Abstract

Trends of tornado and severe thunderstorm watch verification for the period 1967–1990 are presented. Over the past 10 years the annual number of reported severe thunderstorm events has increased substantially. In comparison, the number of tornado events reported has remained relatively constant from year to year. During the period 1967 to 1990, the percentage of watches verifying has increased from 45% to 85%, while the probability of detection (POD) of severe local storm events has increased from about 0.35 to 0.50. Recent results show that the number of severe thunderstorm watches has steadily increased since 1985, the size of watches has slowly decreased, and lead time has slightly decreased.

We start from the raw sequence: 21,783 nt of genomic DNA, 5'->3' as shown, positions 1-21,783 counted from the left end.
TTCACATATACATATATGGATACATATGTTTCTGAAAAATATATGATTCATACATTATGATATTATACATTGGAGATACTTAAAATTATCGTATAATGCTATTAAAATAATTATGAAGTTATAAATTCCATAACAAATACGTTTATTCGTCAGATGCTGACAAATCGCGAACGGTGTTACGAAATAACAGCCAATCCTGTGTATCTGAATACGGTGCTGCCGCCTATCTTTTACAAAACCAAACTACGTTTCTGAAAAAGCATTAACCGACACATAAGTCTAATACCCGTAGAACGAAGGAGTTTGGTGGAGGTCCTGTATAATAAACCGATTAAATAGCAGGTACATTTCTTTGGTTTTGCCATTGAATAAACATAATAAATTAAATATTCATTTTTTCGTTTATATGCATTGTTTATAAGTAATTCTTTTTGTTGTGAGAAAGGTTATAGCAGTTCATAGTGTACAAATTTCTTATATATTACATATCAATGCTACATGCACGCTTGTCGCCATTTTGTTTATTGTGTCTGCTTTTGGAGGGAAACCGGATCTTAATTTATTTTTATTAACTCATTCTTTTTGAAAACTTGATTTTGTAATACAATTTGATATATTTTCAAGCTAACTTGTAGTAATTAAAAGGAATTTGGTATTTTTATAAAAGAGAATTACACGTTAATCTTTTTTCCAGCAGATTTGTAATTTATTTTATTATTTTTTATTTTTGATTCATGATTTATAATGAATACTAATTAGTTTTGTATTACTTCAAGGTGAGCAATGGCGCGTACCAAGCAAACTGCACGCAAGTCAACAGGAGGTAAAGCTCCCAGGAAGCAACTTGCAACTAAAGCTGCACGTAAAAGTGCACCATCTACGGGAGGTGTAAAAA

Yearly fluctuations in tornado watch verification statistics appear to be best related to the number of outbreak tornadoes. Data suggest the Severe Local Storm Unit (SELS) performance in forecasting outbreak episodes and strong/violent tornadoes is improving at a faster rate than in forecasting isolated tornadoes. Improving trends in severe thunderstorm watch verification for the period 1967 to 1990 are also documented. In general, the results suggest a gradual improvement in forecast performance since the late 1960s. Several factors that impact the verification scores are also identified and discussed.

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